Once the lavish reserve of aristocrats, the storied costume party is now an excuse for the rest of us to get our legs out, embrace anonymity and behave very badly. This is one party where the fun starts long before the drinking does – get-up ideas make for several weeks of entertaining dinner chat, and costume shopping is a giddy event in itself.
As deliriously fun as these parties can be, fancy-dress does come with problems aplenty, from where to get the clothes to which theme to pick, to how to suffer the inevitable twat who comes dressed “as himself”. We can’t offer much advice on the latter (except possibly to have him stand in the corner while the other guests throw things at him), but we’ll tell you all about the rest.
The Dead Party Best to kick off on a happy note: Everyone comes to this one as a death. Past favourites include Drowned (think blue and white face paint, wet hair gel and clingy clothes), Electrocuted (lots of hair spray, skin blackened with shoe polish and electric wires around the neck and wrists) and Trampled (step in some paint and walk over a light-coloured T-shirt; add fake blood strategically). Don’t be predictable. People expire in the strangest ways: Read up onwww.darwinawards.com. Do scare. The sicker the costume, the better (whatever that says about us).
The ‘Letter’ Party Pick a letter of the alphabet, and invite your guests to come as something that starts with it. Consonants yield better costumes, with ‘P’ being the reigning fave. You’ll get prostitutes, pixies and pirates galore. The less boring might come as a psychopath, a pterodactyl or a puppeteer. Don’t come as a ‘person’…or a penis. Just don’t. Do pick up a dictionary. Then, select outrageously.
The Literature Party Not nearly as sad as it sounds – at least if Kate Moss’s Beautiful and Damned 30th birthday bash is anything to go by – and the costume potential is enormous. The trick here is to not be too specific. In choosing the theme, the point is more to evoke a fun era or cast of characters than to show off your literary prowess. Do think fantastic: The more out-there the lit, the cooler the costumes. Alice in Wonderland, Midsummer Night’s Dream and Paradise Lost are tried and tested greats. Don’t choose a book that will make your party look like a war games convention. Lord of the Rings is out.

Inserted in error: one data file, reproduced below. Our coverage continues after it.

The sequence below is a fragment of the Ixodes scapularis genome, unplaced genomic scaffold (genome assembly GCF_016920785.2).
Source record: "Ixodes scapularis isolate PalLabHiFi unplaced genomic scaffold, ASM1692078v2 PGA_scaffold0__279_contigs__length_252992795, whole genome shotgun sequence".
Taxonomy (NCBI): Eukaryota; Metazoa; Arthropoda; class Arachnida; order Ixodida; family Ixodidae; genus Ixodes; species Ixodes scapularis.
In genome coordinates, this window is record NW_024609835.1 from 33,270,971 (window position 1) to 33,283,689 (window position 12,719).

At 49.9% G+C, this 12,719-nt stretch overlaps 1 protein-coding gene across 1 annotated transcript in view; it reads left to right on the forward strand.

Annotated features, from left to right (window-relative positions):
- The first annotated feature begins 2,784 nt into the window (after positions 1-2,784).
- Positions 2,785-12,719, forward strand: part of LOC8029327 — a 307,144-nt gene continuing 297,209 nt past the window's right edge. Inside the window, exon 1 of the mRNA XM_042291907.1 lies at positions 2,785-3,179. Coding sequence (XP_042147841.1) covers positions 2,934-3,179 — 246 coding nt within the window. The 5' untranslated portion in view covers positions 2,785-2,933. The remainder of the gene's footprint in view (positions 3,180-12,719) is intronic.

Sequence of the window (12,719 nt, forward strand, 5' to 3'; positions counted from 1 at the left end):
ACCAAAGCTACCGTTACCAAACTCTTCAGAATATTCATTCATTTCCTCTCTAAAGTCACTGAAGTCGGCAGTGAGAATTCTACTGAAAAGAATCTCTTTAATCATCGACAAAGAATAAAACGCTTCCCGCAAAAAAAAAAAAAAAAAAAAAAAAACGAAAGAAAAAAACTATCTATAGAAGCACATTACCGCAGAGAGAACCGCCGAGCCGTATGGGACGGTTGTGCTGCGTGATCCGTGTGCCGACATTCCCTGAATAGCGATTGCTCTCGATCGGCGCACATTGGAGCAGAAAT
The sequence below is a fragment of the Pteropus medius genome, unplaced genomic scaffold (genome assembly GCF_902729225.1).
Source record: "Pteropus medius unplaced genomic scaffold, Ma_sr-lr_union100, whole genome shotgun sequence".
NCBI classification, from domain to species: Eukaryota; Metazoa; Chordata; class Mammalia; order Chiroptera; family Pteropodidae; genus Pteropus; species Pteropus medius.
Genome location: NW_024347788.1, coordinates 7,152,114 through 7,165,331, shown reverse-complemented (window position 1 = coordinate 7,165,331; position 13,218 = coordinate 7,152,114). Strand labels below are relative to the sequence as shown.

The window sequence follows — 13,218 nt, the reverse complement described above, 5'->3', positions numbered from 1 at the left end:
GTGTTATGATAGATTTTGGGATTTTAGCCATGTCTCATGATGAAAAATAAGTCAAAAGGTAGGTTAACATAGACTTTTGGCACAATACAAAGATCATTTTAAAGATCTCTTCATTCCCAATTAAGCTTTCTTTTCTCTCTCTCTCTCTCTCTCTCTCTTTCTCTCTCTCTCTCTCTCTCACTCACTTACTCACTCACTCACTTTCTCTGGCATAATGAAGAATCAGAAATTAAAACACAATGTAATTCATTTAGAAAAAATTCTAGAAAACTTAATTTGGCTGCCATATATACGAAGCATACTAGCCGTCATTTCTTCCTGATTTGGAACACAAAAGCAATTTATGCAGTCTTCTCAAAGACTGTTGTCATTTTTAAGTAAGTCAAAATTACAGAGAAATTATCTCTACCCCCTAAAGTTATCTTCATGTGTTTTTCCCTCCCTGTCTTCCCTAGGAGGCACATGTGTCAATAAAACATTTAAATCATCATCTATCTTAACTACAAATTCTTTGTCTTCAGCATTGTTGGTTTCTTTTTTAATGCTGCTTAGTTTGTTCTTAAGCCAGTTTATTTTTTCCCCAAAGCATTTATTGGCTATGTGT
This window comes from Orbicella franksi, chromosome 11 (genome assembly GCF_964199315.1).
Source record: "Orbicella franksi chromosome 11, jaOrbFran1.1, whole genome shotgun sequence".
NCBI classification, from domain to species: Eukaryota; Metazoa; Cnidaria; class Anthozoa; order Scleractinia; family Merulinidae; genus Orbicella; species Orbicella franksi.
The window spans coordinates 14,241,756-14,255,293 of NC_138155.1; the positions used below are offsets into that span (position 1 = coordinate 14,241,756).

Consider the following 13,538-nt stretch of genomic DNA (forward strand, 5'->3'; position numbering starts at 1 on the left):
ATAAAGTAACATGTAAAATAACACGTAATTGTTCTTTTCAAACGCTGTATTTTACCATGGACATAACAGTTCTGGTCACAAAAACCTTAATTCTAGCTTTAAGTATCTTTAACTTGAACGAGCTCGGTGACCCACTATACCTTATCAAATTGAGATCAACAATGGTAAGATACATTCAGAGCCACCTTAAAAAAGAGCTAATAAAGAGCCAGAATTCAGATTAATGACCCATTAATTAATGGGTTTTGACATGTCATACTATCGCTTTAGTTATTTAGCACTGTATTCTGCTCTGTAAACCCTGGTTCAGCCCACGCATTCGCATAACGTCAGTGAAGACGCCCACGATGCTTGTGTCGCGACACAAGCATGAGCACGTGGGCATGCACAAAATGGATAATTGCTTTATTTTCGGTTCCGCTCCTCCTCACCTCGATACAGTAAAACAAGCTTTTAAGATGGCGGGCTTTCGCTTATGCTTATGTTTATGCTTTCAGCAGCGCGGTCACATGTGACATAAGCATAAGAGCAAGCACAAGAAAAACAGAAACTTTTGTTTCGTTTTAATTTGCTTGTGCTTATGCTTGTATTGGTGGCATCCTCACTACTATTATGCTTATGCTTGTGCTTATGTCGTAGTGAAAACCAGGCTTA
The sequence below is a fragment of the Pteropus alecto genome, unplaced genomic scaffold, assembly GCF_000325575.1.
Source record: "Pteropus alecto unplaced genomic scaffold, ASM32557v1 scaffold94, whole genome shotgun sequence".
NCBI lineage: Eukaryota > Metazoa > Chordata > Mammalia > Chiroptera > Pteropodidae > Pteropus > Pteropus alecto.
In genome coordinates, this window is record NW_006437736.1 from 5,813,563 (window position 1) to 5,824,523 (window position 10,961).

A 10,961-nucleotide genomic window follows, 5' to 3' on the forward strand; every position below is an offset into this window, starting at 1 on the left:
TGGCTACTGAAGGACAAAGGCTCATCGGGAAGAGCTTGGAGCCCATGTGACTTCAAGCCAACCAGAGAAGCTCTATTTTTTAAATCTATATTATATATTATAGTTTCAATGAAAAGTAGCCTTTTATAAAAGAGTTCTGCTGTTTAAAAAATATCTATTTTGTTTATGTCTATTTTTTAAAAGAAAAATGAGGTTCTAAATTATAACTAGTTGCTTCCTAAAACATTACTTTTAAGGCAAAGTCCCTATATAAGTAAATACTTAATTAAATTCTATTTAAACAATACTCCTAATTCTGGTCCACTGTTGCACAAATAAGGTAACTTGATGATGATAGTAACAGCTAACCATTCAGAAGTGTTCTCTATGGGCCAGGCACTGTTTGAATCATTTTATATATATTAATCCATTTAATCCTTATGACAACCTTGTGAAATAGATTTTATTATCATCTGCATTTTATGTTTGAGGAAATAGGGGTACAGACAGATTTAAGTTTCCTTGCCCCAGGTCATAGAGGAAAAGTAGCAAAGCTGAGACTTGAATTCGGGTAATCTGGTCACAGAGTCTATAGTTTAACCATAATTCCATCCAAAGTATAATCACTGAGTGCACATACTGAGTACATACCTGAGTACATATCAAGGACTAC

The Taboo Party People come dressed as something politically incorrect. The best costumes are often topical, but history also holds a vast choice of taboos. Anything to do with race, death, illness, sex, and children (and combinations thereof) will get people gasping. Word of warning: There is a line, try not to cross it. (Thank you, Prince Harry.) Do roll with it: No point going if you’ll spend the night being offended. Don’t touch the Holocaust.
The Opposites Attract Party Pick a partner, and come as an opposite pair. The beauty here is in wit or silliness and, remember, two minds are much more twisted than one. Best in show so far are Condom and Baby, a Cat (mao) and the Statue of Liberty and, um, Centurian and Alien. Do think laterally. Nobody wants to see a hundred couples dressed in black and white. Don’t come alone.
Where to get the clothes: Rental
House of Siren: Easily the best costumier in town, House of Siren rents handmade stock costumes and will also make them bespoke. Call ahead for an appointment with creative director Greg Derham at 2530 2371 or email email@example.com. 1/F A, 18 Shelley St, Central; www.siren.com.hk.
HKAPA: The Academy for Performing Arts lends out costumes previously used in productions. The Costume Hire department opens only on Fridays and Mondays (10am-6pm), and you must call for a slot in advance. Visit www.hkapa.edu/asp/chs/chs_list.asp or call 2584 8833.
- Makswell Costume: Located in Chai Wan, Makswell’s has literally hundreds of costumes to choose from, and deliver for $50 to Hong Kong or Kowloon ($200 to New Territories), plus rental price. They also sell props and accessories. www.makswellcostume.com.
“Partyland” Market, Corner of Wellington and Pottinger streets, Central.
Tai Yun Street Market, Wan Chai.
Ladies Market, Tung Choi Sreet between Argyle and Dundas streets, Mong Kok.